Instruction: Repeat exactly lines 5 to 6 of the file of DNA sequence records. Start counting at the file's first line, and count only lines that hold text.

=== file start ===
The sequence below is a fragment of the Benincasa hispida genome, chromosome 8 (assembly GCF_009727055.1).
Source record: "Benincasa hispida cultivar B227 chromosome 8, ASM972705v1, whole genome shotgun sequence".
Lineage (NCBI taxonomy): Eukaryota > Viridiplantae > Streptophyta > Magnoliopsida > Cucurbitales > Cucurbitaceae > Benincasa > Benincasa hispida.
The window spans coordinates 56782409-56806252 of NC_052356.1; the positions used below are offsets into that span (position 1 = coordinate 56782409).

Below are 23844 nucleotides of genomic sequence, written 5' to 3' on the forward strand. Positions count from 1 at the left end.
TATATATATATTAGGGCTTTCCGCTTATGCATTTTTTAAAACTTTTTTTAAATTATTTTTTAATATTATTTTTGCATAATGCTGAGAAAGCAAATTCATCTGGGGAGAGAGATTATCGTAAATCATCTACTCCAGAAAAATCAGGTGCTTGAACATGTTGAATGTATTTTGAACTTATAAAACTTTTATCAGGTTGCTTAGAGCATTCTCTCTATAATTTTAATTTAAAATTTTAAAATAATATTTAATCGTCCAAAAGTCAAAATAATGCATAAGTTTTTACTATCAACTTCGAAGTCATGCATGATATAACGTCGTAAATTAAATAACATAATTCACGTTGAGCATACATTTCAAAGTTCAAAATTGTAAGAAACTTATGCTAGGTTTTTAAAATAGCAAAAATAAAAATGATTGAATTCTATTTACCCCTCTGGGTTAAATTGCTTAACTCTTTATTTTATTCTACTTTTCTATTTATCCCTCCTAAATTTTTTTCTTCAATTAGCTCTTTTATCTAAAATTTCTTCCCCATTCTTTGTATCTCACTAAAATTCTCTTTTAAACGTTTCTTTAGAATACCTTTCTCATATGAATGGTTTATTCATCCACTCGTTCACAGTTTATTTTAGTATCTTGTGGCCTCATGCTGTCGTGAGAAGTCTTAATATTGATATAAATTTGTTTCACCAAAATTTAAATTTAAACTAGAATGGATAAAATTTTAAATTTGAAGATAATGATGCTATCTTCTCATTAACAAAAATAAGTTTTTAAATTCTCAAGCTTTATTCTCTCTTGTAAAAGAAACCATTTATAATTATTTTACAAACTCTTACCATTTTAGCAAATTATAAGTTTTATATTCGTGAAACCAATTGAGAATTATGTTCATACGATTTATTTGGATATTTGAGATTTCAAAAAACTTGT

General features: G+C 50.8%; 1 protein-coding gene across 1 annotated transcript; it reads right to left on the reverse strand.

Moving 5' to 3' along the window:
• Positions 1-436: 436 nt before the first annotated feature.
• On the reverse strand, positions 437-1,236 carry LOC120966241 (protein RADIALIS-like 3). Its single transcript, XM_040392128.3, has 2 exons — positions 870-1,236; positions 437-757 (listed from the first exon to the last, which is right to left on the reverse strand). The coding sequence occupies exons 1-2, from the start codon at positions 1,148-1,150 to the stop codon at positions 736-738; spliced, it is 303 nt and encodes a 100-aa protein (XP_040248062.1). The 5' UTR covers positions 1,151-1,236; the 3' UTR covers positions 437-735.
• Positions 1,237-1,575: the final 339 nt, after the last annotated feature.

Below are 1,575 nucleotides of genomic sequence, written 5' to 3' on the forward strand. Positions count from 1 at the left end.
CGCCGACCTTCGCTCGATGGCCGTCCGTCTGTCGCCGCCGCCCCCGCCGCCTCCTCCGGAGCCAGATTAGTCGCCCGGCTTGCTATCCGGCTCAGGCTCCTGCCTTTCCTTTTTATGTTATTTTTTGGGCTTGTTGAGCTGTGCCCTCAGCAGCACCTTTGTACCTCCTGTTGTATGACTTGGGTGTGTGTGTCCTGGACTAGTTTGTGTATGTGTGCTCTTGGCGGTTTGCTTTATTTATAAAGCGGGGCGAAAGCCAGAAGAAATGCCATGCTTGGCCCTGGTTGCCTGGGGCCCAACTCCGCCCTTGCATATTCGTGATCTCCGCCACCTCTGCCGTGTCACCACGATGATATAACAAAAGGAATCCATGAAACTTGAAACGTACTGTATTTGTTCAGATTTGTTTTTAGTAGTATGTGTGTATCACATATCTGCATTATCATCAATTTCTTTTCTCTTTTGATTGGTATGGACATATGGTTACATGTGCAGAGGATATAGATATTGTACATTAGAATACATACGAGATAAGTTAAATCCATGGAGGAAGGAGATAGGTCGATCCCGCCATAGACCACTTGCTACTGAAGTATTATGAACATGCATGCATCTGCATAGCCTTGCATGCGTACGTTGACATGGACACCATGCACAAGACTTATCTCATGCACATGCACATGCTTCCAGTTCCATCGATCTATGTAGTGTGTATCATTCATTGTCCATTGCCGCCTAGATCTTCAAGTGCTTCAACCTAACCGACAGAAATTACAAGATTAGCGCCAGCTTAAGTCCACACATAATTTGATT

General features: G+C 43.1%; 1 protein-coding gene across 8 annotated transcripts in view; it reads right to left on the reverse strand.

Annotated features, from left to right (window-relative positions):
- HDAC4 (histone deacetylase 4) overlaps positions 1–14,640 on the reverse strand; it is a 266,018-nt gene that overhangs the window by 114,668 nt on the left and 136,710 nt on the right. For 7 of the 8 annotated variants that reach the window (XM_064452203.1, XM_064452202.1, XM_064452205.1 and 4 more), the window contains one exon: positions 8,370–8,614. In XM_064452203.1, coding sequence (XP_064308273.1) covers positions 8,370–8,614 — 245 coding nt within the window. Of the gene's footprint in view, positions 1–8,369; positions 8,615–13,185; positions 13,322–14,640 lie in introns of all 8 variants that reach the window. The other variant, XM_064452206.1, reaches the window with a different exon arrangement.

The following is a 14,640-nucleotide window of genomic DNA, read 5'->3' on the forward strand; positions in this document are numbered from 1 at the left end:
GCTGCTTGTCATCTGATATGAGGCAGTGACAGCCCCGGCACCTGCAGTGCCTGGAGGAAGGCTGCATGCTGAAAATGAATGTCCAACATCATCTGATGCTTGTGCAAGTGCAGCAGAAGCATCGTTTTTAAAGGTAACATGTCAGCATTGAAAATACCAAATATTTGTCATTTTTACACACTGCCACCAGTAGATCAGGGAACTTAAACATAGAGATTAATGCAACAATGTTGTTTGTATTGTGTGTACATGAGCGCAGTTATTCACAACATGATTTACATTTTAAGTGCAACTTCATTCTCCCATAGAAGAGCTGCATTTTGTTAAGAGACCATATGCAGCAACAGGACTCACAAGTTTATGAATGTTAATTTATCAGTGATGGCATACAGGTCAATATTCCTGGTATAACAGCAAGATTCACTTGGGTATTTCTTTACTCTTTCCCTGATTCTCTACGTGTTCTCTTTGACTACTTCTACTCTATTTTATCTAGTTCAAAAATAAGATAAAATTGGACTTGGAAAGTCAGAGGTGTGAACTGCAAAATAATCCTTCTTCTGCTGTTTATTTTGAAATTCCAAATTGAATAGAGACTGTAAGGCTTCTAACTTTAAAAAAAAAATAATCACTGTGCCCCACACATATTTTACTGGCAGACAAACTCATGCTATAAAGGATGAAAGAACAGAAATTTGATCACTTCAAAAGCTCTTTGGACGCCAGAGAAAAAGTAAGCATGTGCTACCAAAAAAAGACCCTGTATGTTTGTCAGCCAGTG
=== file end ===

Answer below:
Below are 23844 nucleotides of genomic sequence, written 5' to 3' on the forward strand. Positions count from 1 at the left end.
TATATATATATTAGGGCTTTCCGCTTATGCATTTTTTAAAACTTTTTTTAAATTATTTTTTAATATTATTTTTGCATAATGCTGAGAAAGCAAATTCATCTGGGGAGAGAGATTATCGTAAATCATCTACTCCAGAAAAATCAGGTGCTTGAACATGTTGAATGTATTTTGAACTTATAAAACTTTTATCAGGTTGCTTAGAGCATTCTCTCTATAATTTTAATTTAAAATTTTAAAATAATATTTAATCGTCCAAAAGTCAAAATAATGCATAAGTTTTTACTATCAACTTCGAAGTCATGCATGATATAACGTCGTAAATTAAATAACATAATTCACGTTGAGCATACATTTCAAAGTTCAAAATTGTAAGAAACTTATGCTAGGTTTTTAAAATAGCAAAAATAAAAATGATTGAATTCTATTTACCCCTCTGGGTTAAATTGCTTAACTCTTTATTTTATTCTACTTTTCTATTTATCCCTCCTAAATTTTTTTCTTCAATTAGCTCTTTTATCTAAAATTTCTTCCCCATTCTTTGTATCTCACTAAAATTCTCTTTTAAACGTTTCTTTAGAATACCTTTCTCATATGAATGGTTTATTCATCCACTCGTTCACAGTTTATTTTAGTATCTTGTGGCCTCATGCTGTCGTGAGAAGTCTTAATATTGATATAAATTTGTTTCACCAAAATTTAAATTTAAACTAGAATGGATAAAATTTTAAATTTGAAGATAATGATGCTATCTTCTCATTAACAAAAATAAGTTTTTAAATTCTCAAGCTTTATTCTCTCTTGTAAAAGAAACCATTTATAATTATTTTACAAACTCTTACCATTTTAGCAAATTATAAGTTTTATATTCGTGAAACCAATTGAGAATTATGTTCATACGATTTATTTGGATATTTGAGATTTCAAAAAACTTGT